In addition to fishing vessels and fleet operators, the company's repair clients include tug fleet operators, the Navy, the Coast Guard, NOAA, and others.

NASSCO Circle 17 on Reader Service Card National Steel and Shipbuilding Company (NASSCO) in San Diego, the largest shipbuilder on the West Coast, is a wholly owned subsidiary of Morrison-Knudson Company of Boise, Idaho. For the past 10 years, NASSCO has been the leading producer of tankers for the U.S.-flag merchant fleet, delivering more than 40 percent of all new tankers built in the U.S. The shipyard is also a leading supplier of U.S. Navy auxiliary and amphibious ships.

In addition to ship-related work, the company's Offshore Division is capable of providing competitively priced deck structures and other modules for the offshore market.

Steel fabrication and machine shop services to a variety of industrial customers in southern California are also provided.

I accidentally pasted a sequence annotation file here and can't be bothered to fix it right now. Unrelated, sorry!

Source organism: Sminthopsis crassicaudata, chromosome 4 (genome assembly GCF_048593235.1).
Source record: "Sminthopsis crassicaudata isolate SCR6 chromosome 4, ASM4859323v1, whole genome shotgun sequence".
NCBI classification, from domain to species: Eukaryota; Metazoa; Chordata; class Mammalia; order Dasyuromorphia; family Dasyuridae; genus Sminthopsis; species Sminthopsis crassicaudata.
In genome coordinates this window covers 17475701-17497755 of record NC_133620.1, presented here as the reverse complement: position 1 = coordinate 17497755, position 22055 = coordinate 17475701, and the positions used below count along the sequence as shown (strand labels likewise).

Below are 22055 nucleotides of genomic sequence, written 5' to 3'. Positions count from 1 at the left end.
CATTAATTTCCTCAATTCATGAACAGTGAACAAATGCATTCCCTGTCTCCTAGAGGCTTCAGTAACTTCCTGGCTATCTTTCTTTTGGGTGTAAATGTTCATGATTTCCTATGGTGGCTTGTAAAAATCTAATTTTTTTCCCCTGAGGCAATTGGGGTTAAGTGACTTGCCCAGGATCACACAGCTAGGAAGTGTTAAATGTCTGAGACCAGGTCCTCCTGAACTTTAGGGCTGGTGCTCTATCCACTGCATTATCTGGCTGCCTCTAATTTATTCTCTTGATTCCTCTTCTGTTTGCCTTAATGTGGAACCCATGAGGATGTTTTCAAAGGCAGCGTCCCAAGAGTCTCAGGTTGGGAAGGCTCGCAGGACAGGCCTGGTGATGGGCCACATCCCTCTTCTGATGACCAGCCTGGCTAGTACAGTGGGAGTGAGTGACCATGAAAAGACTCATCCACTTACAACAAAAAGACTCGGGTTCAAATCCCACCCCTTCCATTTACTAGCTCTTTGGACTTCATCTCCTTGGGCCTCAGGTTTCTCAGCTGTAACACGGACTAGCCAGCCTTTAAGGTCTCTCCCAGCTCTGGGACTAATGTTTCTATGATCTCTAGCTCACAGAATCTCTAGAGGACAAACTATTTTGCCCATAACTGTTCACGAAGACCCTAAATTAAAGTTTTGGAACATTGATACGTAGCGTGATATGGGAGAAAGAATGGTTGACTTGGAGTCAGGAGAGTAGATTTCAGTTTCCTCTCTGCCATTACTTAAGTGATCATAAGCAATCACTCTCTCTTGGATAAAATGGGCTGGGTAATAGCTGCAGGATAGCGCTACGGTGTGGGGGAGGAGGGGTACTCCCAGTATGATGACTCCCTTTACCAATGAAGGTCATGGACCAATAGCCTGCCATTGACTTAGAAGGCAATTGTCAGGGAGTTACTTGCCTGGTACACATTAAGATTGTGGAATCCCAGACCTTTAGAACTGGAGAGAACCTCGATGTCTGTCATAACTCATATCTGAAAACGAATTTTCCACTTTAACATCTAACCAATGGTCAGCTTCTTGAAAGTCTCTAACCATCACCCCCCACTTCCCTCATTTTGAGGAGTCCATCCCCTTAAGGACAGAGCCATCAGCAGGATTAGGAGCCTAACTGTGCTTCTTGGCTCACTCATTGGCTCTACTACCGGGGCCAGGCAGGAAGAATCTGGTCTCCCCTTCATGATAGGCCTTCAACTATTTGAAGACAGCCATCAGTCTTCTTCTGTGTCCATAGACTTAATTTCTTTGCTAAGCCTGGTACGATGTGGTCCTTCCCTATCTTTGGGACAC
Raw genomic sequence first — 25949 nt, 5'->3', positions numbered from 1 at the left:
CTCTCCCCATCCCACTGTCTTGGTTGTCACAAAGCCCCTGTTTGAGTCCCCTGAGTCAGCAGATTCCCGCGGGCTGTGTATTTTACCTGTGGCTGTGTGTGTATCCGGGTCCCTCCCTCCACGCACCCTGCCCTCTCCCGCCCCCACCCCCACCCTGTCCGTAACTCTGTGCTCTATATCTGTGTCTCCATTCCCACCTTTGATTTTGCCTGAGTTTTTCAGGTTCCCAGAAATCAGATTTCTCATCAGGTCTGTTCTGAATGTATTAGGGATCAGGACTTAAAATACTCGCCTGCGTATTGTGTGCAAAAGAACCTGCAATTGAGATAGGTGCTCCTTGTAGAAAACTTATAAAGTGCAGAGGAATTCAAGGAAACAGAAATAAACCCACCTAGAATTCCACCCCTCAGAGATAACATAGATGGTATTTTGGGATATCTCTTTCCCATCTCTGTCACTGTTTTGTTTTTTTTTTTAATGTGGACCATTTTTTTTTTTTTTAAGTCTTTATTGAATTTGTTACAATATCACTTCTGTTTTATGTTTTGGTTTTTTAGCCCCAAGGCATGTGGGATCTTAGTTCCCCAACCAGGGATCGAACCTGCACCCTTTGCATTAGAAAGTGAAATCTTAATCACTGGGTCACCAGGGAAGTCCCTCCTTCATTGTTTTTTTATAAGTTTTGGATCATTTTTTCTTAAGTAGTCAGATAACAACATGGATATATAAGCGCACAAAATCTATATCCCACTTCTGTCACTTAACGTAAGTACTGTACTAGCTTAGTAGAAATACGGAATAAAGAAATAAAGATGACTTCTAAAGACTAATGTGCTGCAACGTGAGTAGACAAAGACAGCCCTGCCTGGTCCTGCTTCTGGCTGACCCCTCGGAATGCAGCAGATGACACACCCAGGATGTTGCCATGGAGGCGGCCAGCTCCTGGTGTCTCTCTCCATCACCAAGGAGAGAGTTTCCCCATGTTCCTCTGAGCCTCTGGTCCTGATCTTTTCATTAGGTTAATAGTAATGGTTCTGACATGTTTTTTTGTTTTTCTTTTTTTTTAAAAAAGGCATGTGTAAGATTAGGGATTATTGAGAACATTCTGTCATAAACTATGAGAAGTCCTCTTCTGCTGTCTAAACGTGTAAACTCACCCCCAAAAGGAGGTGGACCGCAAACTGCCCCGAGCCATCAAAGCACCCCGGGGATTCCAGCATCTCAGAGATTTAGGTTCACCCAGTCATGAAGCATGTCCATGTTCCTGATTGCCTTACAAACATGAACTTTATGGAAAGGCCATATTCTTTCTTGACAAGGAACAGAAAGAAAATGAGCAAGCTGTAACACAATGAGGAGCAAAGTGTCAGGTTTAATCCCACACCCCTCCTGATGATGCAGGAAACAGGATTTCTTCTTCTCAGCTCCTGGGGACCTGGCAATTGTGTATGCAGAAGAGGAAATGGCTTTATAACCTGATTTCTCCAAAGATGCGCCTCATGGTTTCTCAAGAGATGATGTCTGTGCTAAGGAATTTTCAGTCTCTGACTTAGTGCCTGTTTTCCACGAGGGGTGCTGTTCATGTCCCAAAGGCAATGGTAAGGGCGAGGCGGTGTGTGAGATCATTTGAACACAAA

NASSCO's current orderbook includes a $250-million contract from Exxon Shipping Company to build with a side-tracking system that is unique in the area. Yard shops include steel and aluminum, carpentry, paint, and a variety of machine shops. MARCO also features fulltime mechanical engineering and naval architecture departments among its services.

In addition to fishing vessels and fleet operators, the company's repair clients include tug fleet operators, the Navy, the Coast Guard, NOAA, and others.

NASSCO Circle 17 on Reader Service Card National Steel and Shipbuilding Company (NASSCO) in San Diego, the largest shipbuilder on the West Coast, is a wholly owned subsidiary of Morrison-Knudson Company of Boise, Idaho. For the past 10 years, NASSCO has been the leading producer of tankers for the U.S.-flag merchant fleet, delivering more than 40 percent of all new tankers built in the U.S. The shipyard is also a leading supplier of U.S. Navy auxiliary and amphibious ships.

In addition to ship-related work, the company's Offshore Division is capable of providing competitively priced deck structures and other modules for the offshore market.

Steel fabrication and machine shop services to a variety of industrial customers in southern California are also provided.

NASSCO's current orderbook includes a $250-million contract from Exxon Shipping Company to build two 209,000-dwt tankers, with delivery scheduled for the last quarter of 1986 and the first quarter of 1987.